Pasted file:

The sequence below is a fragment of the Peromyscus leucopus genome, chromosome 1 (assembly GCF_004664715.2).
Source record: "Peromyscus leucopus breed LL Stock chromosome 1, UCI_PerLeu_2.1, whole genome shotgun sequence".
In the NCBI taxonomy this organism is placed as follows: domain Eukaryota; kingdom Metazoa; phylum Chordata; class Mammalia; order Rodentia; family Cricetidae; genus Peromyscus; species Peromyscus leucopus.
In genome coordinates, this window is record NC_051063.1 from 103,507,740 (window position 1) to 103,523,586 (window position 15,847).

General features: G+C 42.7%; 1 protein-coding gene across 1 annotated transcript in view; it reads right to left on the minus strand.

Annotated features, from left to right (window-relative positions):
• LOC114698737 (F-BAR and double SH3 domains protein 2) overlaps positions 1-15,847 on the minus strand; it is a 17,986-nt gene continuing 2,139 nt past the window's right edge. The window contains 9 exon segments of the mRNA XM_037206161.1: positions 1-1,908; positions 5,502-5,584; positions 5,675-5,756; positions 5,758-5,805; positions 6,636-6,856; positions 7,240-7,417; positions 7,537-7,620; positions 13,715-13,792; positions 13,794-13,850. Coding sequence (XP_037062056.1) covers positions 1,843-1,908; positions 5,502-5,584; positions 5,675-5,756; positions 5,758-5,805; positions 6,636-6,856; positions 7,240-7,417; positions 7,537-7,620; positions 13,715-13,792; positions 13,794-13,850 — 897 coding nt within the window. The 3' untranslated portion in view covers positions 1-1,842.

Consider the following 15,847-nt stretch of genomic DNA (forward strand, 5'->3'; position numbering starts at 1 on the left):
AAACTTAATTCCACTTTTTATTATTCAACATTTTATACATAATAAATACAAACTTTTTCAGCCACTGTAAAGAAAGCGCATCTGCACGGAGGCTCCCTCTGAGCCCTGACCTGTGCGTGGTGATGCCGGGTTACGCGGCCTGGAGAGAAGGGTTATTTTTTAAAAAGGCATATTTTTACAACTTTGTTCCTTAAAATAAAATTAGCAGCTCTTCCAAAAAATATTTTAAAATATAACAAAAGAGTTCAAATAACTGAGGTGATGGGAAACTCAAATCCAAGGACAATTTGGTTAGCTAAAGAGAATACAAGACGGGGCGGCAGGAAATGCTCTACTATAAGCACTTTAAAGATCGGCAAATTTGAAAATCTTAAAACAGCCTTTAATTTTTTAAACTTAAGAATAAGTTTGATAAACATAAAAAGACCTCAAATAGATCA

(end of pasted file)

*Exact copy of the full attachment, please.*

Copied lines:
The sequence below is a fragment of the Peromyscus leucopus genome, chromosome 1 (assembly GCF_004664715.2).
Source record: "Peromyscus leucopus breed LL Stock chromosome 1, UCI_PerLeu_2.1, whole genome shotgun sequence".
In the NCBI taxonomy this organism is placed as follows: domain Eukaryota; kingdom Metazoa; phylum Chordata; class Mammalia; order Rodentia; family Cricetidae; genus Peromyscus; species Peromyscus leucopus.
In genome coordinates, this window is record NC_051063.1 from 103,507,740 (window position 1) to 103,523,586 (window position 15,847).

General features: G+C 42.7%; 1 protein-coding gene across 1 annotated transcript in view; it reads right to left on the minus strand.

Annotated features, from left to right (window-relative positions):
• LOC114698737 (F-BAR and double SH3 domains protein 2) overlaps positions 1-15,847 on the minus strand; it is a 17,986-nt gene continuing 2,139 nt past the window's right edge. The window contains 9 exon segments of the mRNA XM_037206161.1: positions 1-1,908; positions 5,502-5,584; positions 5,675-5,756; positions 5,758-5,805; positions 6,636-6,856; positions 7,240-7,417; positions 7,537-7,620; positions 13,715-13,792; positions 13,794-13,850. Coding sequence (XP_037062056.1) covers positions 1,843-1,908; positions 5,502-5,584; positions 5,675-5,756; positions 5,758-5,805; positions 6,636-6,856; positions 7,240-7,417; positions 7,537-7,620; positions 13,715-13,792; positions 13,794-13,850 — 897 coding nt within the window. The 3' untranslated portion in view covers positions 1-1,842.

Consider the following 15,847-nt stretch of genomic DNA (forward strand, 5'->3'; position numbering starts at 1 on the left):
AAACTTAATTCCACTTTTTATTATTCAACATTTTATACATAATAAATACAAACTTTTTCAGCCACTGTAAAGAAAGCGCATCTGCACGGAGGCTCCCTCTGAGCCCTGACCTGTGCGTGGTGATGCCGGGTTACGCGGCCTGGAGAGAAGGGTTATTTTTTAAAAAGGCATATTTTTACAACTTTGTTCCTTAAAATAAAATTAGCAGCTCTTCCAAAAAATATTTTAAAATATAACAAAAGAGTTCAAATAACTGAGGTGATGGGAAACTCAAATCCAAGGACAATTTGGTTAGCTAAAGAGAATACAAGACGGGGCGGCAGGAAATGCTCTACTATAAGCACTTTAAAGATCGGCAAATTTGAAAATCTTAAAACAGCCTTTAATTTTTTAAACTTAAGAATAAGTTTGATAAACATAAAAAGACCTCAAATAGATCA